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Actually there is such a thing as B# and E# - try checking out the key signatures for F#major and C#major. But enharmonically these are simply B#=C and E#=F. Yeah it is simply how the greek mathematicians and theorists chose to organise tonal ranges way back when!

Afro
Skold  
28 Jun 2008 15:35 | Quote
Joined: 14 Mar 2008
United States
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Aren't those the same people who thought the earth was flat? Maybe we should re-analyze their theories on this matter...
blackholesun  
28 Jun 2008 16:59 | Quote
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No, because there's solid proof that the Earth isn't flat. Give me proof that 12 tone equal temperament doesn't work, and that last post might not be as useless...
Skold  
28 Jun 2008 19:39 | Quote
Joined: 14 Mar 2008
United States
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I was joking, so stop being a little cunny.
league  
28 Jun 2008 20:50 | Quote
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I think it was a Spaniard in like Medieval times that developed the 12 note system. Other cultures have different ways of measuring and organizing music.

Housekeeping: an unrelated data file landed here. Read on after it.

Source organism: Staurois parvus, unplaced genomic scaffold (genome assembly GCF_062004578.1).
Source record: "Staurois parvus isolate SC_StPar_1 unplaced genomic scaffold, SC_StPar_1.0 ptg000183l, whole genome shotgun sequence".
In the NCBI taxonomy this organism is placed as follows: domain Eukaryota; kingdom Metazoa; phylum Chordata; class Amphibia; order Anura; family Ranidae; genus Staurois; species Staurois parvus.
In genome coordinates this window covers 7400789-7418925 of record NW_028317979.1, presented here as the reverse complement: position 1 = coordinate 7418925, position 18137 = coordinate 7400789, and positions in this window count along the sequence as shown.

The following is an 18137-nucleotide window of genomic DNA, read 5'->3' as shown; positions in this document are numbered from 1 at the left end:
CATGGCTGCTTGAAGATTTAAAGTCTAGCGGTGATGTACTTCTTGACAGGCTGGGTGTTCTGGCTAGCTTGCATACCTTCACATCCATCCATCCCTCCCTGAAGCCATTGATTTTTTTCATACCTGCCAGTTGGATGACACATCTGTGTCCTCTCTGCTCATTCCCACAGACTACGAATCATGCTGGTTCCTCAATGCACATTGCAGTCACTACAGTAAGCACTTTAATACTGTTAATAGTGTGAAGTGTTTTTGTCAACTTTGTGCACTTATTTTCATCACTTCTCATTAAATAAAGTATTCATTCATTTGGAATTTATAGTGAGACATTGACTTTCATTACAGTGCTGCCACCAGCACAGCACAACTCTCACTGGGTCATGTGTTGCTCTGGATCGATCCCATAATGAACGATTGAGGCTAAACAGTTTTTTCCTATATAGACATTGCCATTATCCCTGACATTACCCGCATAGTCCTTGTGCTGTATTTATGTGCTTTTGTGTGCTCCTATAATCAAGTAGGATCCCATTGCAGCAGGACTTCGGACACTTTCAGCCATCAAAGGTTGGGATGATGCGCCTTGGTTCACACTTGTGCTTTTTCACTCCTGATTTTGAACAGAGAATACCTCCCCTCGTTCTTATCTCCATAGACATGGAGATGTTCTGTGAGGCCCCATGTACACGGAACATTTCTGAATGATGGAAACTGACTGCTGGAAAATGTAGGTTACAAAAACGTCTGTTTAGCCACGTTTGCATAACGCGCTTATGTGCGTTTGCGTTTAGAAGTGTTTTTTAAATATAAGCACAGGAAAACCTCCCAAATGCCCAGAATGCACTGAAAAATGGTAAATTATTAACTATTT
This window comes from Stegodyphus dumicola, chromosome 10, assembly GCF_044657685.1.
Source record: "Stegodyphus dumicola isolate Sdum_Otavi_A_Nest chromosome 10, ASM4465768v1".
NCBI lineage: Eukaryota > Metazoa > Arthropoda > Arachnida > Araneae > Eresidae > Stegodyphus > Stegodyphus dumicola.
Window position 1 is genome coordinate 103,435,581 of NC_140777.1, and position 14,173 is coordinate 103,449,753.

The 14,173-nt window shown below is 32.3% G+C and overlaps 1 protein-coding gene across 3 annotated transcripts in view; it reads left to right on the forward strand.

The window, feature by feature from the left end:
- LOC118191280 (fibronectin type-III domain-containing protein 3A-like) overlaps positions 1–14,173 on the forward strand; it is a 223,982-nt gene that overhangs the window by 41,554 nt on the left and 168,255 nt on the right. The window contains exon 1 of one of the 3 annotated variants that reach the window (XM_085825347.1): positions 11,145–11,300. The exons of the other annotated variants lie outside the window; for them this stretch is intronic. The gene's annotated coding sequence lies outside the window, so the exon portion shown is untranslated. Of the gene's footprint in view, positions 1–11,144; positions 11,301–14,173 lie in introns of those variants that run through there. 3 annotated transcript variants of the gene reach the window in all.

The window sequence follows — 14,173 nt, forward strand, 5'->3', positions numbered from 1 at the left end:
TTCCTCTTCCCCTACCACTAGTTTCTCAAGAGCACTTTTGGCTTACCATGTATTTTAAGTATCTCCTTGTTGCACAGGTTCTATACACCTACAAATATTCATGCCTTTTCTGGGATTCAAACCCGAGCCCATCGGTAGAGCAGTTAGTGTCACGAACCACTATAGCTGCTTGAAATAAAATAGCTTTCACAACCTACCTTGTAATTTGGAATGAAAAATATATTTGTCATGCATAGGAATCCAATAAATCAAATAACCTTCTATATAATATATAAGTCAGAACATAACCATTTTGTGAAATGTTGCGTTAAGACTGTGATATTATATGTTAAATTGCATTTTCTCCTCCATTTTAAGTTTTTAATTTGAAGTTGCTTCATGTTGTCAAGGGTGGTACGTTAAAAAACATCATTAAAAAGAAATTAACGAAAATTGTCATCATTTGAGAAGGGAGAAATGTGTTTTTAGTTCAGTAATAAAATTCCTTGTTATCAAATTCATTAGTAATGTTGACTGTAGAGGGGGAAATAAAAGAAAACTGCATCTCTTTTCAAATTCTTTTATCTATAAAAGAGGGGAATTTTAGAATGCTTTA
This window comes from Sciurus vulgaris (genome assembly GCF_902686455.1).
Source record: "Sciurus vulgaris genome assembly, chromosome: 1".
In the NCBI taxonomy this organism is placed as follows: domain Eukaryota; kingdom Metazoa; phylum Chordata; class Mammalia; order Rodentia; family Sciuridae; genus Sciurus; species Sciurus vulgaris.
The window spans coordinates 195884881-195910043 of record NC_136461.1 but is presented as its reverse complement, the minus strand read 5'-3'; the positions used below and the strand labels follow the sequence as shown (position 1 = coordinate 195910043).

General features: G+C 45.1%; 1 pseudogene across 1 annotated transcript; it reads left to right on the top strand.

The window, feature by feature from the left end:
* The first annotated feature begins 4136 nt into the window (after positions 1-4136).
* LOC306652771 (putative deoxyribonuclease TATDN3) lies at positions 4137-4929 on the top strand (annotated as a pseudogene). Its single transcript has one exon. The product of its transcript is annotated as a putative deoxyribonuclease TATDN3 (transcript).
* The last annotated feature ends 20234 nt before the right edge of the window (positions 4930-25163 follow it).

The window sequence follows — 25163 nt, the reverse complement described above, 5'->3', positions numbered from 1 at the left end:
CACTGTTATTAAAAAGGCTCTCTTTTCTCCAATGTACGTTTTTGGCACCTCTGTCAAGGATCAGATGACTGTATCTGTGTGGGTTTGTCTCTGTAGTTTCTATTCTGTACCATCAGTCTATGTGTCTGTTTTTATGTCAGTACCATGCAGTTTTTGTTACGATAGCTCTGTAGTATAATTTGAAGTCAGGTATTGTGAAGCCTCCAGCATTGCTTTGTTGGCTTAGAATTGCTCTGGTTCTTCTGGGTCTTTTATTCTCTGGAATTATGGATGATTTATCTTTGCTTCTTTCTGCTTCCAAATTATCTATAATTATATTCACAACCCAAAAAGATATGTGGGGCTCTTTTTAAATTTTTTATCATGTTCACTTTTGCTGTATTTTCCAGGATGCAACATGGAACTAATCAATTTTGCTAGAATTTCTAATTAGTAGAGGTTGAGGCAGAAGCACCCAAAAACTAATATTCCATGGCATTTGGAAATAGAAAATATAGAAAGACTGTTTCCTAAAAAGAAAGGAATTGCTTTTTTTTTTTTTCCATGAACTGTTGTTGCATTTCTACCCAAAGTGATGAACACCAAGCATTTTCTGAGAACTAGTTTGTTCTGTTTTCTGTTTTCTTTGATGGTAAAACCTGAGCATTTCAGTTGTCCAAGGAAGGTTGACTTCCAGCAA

blackholesun  
28 Jun 2008 21:26 | Quote
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Yeah, the two main systems in Western Music are 12 tone equal temperament (12-TET) and just intonation. Just intonation is based on ratios between frequencies (perfect 5th = 3/2, for example), but different keys have dissonant intervals in various places, so to change key you would have to retune your instrument! There are other forms of equal temperament as league said. Arabs use 24-TET, Gamalan music from Indonesia uses either 5 or 7-TET, depending on whether they want to use the Pelog or Slendro scale.

12-TET, unlike JI, doesn't create exactly perfect intervals, but it is used because it is a compromise between versitility (it can be used in any key, on any instrument) and not being too complex (31-TET follows JI very well, but can you imagine a chromatic scale with 31 notes in it?!). Even better is 72-TET, but that's just getting silly!

And once again, Skold is calling people genitalia.
GRX40  
28 Jun 2008 21:52 | Quote
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United States
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blackholesun says:
so to change key you would have to retune your instrument!